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3 ways WWE made the women's revolution a smoldering pile of rubble in 2018 (and what to do about it)

ANALYST
Top 5 / Top 10
3.05K   //    24 Jun 2018, 05:00 IST

Alexa Bliss Ronda Rousey
Waste

2018 is half over. It's been a down year for the company's main roster, to say the least, particularly so when it comes to the women's division.

One of WWE's sacred mantras is that the traditional 3-minute bathroom break Divas segments are over. Under their "women's revolution" banner, the company says it's committed to showcasing their women on par with their male Superstars. Unfortunately, this has proven to be more hype than reality.

Up to the mid-2010's, women's wrestling in WWE was notoriously bad, with its division being comprised mostly of eye candy with few ring skills competing in meaningless, catty, and short matches. The division's ultimate vapidity was made visual in the widely-reviled Divas butterfly belt.

The success of the NXT women's division from 2013 heralded the start of a change, and, from Stephanie McMahon's public proclamation in August 2015 until WrestleMania 33, there were reasons for optimism, despite some hiccups. Afterward, things took a dramatic turn for the worse.

And now with 2018 half over, the process of destruction is complete. The women's division on the main roster is a rubble pile.

All of the negatives of the old Divas division have been fully restored, except we now have to suffer through 20 minutes of the stuff instead of 3. Indeed, many fans sarcastically remark that the company should just bring the old butterfly belt back and make it official.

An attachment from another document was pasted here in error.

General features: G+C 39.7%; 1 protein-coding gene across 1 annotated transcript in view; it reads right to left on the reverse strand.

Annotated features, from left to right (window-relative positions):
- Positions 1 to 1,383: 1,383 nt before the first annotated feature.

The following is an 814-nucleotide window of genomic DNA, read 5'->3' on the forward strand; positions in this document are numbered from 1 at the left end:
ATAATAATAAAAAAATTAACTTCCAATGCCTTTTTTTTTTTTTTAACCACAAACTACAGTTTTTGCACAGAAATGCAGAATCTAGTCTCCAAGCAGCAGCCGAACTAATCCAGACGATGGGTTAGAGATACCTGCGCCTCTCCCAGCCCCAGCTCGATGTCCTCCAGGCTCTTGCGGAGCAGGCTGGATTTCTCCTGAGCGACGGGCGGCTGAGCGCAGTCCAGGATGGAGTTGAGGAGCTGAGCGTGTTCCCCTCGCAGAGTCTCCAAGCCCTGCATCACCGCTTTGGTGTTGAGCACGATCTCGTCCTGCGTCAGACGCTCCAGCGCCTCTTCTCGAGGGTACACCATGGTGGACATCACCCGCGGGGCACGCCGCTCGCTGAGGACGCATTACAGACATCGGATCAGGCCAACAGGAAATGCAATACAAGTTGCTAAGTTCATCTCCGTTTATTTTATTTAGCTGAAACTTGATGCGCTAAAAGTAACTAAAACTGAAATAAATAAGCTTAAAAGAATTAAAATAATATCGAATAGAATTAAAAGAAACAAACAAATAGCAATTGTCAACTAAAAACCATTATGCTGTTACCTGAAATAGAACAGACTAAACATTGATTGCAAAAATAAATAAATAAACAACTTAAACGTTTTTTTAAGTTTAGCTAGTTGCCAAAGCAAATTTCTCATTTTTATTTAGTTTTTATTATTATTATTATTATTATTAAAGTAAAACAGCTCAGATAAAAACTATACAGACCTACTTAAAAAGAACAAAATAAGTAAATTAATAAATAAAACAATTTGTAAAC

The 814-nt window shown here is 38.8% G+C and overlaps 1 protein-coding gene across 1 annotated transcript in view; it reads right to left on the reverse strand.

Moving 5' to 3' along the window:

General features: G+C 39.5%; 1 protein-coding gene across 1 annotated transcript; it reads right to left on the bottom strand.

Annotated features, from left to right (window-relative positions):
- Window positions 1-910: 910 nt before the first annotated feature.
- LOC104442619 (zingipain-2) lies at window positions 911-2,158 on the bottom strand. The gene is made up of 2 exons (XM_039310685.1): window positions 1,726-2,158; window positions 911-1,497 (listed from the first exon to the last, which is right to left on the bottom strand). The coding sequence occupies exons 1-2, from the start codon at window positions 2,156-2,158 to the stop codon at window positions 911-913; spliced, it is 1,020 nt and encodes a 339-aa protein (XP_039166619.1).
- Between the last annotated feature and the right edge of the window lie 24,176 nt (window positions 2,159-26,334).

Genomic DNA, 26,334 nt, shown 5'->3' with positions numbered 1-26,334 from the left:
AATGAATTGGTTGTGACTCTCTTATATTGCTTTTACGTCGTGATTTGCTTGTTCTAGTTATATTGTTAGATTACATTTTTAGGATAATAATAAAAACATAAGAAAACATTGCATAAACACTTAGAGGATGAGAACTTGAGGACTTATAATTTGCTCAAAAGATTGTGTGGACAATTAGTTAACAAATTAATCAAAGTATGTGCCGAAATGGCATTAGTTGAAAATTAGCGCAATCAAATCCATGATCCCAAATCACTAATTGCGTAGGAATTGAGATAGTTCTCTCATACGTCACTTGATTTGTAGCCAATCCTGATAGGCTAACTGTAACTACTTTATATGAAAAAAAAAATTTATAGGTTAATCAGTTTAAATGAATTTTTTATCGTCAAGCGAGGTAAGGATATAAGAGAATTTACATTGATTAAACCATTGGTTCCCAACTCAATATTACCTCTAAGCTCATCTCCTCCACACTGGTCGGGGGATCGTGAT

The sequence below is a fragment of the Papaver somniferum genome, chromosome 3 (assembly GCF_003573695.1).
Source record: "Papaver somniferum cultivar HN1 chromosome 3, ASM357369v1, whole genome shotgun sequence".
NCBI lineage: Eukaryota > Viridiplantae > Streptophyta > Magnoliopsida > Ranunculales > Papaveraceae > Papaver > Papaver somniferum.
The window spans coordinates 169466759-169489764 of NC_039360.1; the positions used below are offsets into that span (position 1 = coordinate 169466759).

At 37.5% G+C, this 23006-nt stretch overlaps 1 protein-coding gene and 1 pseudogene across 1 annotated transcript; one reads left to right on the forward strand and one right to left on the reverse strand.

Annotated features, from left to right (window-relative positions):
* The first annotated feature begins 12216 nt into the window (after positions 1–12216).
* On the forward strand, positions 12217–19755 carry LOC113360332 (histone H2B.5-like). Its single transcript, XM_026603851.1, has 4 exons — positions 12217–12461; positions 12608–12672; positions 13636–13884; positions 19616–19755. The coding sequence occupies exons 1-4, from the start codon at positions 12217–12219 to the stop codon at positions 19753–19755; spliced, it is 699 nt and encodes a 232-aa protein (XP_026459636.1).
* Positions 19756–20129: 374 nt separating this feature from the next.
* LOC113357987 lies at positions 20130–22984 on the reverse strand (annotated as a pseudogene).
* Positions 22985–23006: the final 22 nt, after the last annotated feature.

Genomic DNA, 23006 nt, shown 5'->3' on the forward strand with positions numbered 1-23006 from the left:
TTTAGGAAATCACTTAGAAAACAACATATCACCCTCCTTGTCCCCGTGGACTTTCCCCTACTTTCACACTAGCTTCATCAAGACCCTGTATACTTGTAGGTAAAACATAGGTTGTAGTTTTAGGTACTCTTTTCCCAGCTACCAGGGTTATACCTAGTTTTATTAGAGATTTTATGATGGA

It's doubly unfortunate because the year started off with so much promise. How did we get here?


#1 Squandering a promising start

After a disappointing 2017, things in the women's division looked on the up as 2018 dawned. The first-ever women's Royal Rumble was coming, and the rumor mill suggested that Ronda Rousey's arrival was imminent. Though, like many fans, I was skeptical about Rousey, her presence generated a lot of buzz surrounding the division.

The women's Royal Rumble match was a triumph, and Ronda Rousey would go on to prove herself. However, ominous signs were already present. Instead of using Asuka's historic Royal Rumble victory to build up a true dream match with Charlotte Flair, she was used mostly to put over Nia Jax in February and March.

Meanwhile, Ronda Rousey's buzz was cooling off by putting her in numerous awkward promo segments. Talking obviously isn't the ex-UFC champion's strong suit, and the segments reflected an unwillingness by WWE to change its formula, even with a name as big as Rousey.

The match between Asuka and Charlotte, and Rousey's WrestleMania debut, were both triumphs nonetheless, but that was mostly due to the talents that all three possess. It's been all downhill ever since.

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ANALYST
On/off wrestling fan since 1996. A budding copywriter with political experience, I write about persuasion, influence, and masculinity at my blog http://masculineepic.com/ . Uncoincidentally, all of these things are vital in professional wrestling.
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